• 1926 – On 19–20 June the first Estonian Defence League Festival took place in Tallinn, to be followed by six more such events held before 1940.
  • 1927 – To develop the Defence League and give it a family dimension, the Commander of the Defence League approved the temporary statutes of the Women's Home Defence.
  • 1928 – The Body of Elders decided to invite the boy scout organisation the Young Eagles to join the Defence League.
  • 1931 – The Government of the Republic approved the Statutes of the Defence League which have remained in force until the present day.
  • 1932 – The Girl Scout organisation Home Daughters was established at the Women's Home Defence.
  • 1934 – To regulate the life and work of the organisation, House Rules of the Defence League were adopted.
  • 1940 – With the Soviet occupation starting from 17 June, the liquidation of both the Republic of Estonia and the Defence League started.
  • 1974 – Defence League in exile was founded by Avdy Andresson, Estonian Minister of War in exile.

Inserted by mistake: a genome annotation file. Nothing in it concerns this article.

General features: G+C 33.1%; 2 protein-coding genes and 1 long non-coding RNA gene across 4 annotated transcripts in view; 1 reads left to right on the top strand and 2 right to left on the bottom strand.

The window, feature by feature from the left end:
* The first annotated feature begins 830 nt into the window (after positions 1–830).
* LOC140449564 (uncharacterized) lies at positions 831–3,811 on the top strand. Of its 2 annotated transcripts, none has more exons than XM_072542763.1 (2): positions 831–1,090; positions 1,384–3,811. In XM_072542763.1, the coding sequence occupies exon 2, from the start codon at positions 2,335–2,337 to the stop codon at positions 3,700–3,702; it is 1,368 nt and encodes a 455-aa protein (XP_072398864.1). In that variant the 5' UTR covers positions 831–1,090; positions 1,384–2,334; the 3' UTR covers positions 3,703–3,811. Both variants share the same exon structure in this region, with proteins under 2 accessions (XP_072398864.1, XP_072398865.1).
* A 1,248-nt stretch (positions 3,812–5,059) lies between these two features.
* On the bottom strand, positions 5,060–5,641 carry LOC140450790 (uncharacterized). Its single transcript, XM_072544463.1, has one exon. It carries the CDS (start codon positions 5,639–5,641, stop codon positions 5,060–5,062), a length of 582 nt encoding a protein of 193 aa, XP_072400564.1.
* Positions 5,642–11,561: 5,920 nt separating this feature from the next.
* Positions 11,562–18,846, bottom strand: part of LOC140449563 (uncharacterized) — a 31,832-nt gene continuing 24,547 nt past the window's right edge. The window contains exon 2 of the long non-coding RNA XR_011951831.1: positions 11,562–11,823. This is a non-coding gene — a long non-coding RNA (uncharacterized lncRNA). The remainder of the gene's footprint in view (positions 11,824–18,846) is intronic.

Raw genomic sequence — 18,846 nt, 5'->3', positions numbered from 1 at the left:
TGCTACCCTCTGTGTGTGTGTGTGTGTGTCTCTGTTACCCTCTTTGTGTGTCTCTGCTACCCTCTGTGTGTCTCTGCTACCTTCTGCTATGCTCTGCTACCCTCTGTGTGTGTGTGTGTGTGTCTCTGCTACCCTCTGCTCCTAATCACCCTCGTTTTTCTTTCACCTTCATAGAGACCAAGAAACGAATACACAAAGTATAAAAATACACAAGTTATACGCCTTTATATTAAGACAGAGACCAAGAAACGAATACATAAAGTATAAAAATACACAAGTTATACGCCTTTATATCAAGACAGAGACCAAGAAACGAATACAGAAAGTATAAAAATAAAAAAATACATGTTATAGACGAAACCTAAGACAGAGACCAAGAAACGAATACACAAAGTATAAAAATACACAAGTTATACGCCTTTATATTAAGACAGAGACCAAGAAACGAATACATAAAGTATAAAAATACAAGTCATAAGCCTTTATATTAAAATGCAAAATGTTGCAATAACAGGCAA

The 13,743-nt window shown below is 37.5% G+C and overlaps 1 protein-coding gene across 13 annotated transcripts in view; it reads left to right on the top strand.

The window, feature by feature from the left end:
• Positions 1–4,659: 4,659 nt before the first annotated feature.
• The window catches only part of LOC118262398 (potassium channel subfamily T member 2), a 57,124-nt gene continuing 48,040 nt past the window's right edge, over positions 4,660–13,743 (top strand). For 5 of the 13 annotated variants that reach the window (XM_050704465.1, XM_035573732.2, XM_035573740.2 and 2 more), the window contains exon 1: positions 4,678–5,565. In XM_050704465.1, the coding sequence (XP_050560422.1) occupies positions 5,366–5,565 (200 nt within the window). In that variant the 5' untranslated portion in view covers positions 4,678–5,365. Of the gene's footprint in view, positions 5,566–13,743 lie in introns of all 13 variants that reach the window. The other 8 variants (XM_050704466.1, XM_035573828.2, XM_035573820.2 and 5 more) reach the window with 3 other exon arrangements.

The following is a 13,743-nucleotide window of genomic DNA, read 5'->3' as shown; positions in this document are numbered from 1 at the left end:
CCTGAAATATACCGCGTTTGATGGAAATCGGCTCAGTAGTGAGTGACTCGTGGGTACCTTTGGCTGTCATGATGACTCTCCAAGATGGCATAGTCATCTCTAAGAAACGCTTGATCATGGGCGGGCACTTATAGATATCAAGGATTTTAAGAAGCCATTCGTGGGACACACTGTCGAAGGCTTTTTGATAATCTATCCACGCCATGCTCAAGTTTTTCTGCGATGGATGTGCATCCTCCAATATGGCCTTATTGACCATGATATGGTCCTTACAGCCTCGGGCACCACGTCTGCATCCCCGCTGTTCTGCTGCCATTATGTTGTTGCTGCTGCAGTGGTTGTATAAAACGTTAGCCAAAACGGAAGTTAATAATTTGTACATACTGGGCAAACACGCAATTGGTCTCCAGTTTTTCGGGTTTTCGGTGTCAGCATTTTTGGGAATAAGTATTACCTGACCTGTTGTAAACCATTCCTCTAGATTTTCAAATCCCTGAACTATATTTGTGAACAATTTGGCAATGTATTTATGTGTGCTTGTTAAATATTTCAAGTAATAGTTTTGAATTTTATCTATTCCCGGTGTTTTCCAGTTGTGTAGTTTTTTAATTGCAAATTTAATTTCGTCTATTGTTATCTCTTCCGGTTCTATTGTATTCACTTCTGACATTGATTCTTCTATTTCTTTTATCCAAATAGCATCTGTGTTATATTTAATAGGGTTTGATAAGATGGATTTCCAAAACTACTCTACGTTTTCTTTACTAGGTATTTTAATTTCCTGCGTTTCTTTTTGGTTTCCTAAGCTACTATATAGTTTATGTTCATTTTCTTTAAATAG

• 1990 – The Defence League was re-founded on 17 February at Järvakandi on popular initiative in order to defend Estonia's independent statehood.
  • 1991 – On 4 September the Presidium of the Supreme Council of the Republic of Estonia reinstated the rights of the Defence League as a legal person.
  • 1992 – On 28 April the Defence League was included in the Defence Forces as a national defence organisation.

In 1999 the Estonian Parliament adopted the Law of Kaitseliit, which provided the position of Kaitseliit in society and national defence and also described it’s main tasks, structure, legal basis for operations and control and co-operation with other persons.


Boys’ Corps / Noored Kotkad
Country Estonia
Allegiance Kaitseliit
Size 3,200
Girls’ Corps / Kodutütred
Country Estonia
Allegiance Kaitseliit
Size 3,537
Women’s Corps / Naiskodukaitse
Country Estonia
Allegiance Kaitseliit
Size 1,676

The organisation is divided into 15 Defence League regional units whose areas of responsibility mostly coincide with the borders of Estonia’s counties; Alutaguse, Jõgeva, Lääne, Hiiumaa, Pärnumaa, Põlva, Rapla,Tartu, Tallinn, Tallinn Akadeemiline, Tallinn Lääne, Tallinn Nõmme, Tallinn Ühendmalevkond, Viru, Viljandi, and Võru.

Today, the Defence League has over 13,000 members. The affiliated organisations of the Defence League combine more than 21,000 volunteers, in all, and include the Estonian Defence League’s women’s corps Naiskodukaitse, the Estonian Defence League’s boys’ corps Noored Kotkad, and the Estonian Defence League’s girls’ corps Kodutütred.